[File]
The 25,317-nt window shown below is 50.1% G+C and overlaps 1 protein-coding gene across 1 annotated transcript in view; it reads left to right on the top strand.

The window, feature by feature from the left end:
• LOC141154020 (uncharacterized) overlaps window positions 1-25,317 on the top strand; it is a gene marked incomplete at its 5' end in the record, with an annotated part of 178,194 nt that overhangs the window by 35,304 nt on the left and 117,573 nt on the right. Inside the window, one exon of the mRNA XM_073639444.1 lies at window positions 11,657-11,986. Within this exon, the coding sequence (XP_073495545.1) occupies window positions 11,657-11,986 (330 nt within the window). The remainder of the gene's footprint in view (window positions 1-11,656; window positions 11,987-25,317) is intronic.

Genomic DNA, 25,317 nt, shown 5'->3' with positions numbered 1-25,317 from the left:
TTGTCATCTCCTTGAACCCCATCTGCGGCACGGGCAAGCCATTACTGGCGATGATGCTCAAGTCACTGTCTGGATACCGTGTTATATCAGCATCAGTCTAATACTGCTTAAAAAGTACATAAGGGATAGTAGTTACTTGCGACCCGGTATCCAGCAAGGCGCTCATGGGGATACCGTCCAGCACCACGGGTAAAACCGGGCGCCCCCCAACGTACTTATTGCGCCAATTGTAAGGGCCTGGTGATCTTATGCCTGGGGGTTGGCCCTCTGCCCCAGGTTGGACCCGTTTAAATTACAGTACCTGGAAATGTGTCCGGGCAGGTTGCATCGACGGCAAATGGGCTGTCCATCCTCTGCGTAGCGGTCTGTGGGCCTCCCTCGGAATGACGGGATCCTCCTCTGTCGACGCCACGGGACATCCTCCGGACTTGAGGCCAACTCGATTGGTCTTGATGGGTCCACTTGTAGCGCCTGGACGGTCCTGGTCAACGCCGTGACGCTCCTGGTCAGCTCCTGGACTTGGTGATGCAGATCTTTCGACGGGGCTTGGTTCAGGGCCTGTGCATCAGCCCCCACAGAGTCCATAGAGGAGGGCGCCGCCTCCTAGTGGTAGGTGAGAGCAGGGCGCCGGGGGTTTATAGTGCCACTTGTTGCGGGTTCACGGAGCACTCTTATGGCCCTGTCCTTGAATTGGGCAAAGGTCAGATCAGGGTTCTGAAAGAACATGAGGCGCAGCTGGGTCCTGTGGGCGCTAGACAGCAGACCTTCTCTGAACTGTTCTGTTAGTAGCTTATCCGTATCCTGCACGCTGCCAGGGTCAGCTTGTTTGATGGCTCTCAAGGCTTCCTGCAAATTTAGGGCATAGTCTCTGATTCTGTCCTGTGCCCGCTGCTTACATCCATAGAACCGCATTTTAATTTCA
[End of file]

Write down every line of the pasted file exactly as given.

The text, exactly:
The 25,317-nt window shown below is 50.1% G+C and overlaps 1 protein-coding gene across 1 annotated transcript in view; it reads left to right on the top strand.

The window, feature by feature from the left end:
• LOC141154020 (uncharacterized) overlaps window positions 1-25,317 on the top strand; it is a gene marked incomplete at its 5' end in the record, with an annotated part of 178,194 nt that overhangs the window by 35,304 nt on the left and 117,573 nt on the right. Inside the window, one exon of the mRNA XM_073639444.1 lies at window positions 11,657-11,986. Within this exon, the coding sequence (XP_073495545.1) occupies window positions 11,657-11,986 (330 nt within the window). The remainder of the gene's footprint in view (window positions 1-11,656; window positions 11,987-25,317) is intronic.

Genomic DNA, 25,317 nt, shown 5'->3' with positions numbered 1-25,317 from the left:
TTGTCATCTCCTTGAACCCCATCTGCGGCACGGGCAAGCCATTACTGGCGATGATGCTCAAGTCACTGTCTGGATACCGTGTTATATCAGCATCAGTCTAATACTGCTTAAAAAGTACATAAGGGATAGTAGTTACTTGCGACCCGGTATCCAGCAAGGCGCTCATGGGGATACCGTCCAGCACCACGGGTAAAACCGGGCGCCCCCCAACGTACTTATTGCGCCAATTGTAAGGGCCTGGTGATCTTATGCCTGGGGGTTGGCCCTCTGCCCCAGGTTGGACCCGTTTAAATTACAGTACCTGGAAATGTGTCCGGGCAGGTTGCATCGACGGCAAATGGGCTGTCCATCCTCTGCGTAGCGGTCTGTGGGCCTCCCTCGGAATGACGGGATCCTCCTCTGTCGACGCCACGGGACATCCTCCGGACTTGAGGCCAACTCGATTGGTCTTGATGGGTCCACTTGTAGCGCCTGGACGGTCCTGGTCAACGCCGTGACGCTCCTGGTCAGCTCCTGGACTTGGTGATGCAGATCTTTCGACGGGGCTTGGTTCAGGGCCTGTGCATCAGCCCCCACAGAGTCCATAGAGGAGGGCGCCGCCTCCTAGTGGTAGGTGAGAGCAGGGCGCCGGGGGTTTATAGTGCCACTTGTTGCGGGTTCACGGAGCACTCTTATGGCCCTGTCCTTGAATTGGGCAAAGGTCAGATCAGGGTTCTGAAAGAACATGAGGCGCAGCTGGGTCCTGTGGGCGCTAGACAGCAGACCTTCTCTGAACTGTTCTGTTAGTAGCTTATCCGTATCCTGCACGCTGCCAGGGTCAGCTTGTTTGATGGCTCTCAAGGCTTCCTGCAAATTTAGGGCATAGTCTCTGATTCTGTCCTGTGCCCGCTGCTTACATCCATAGAACCGCATTTTAATTTCA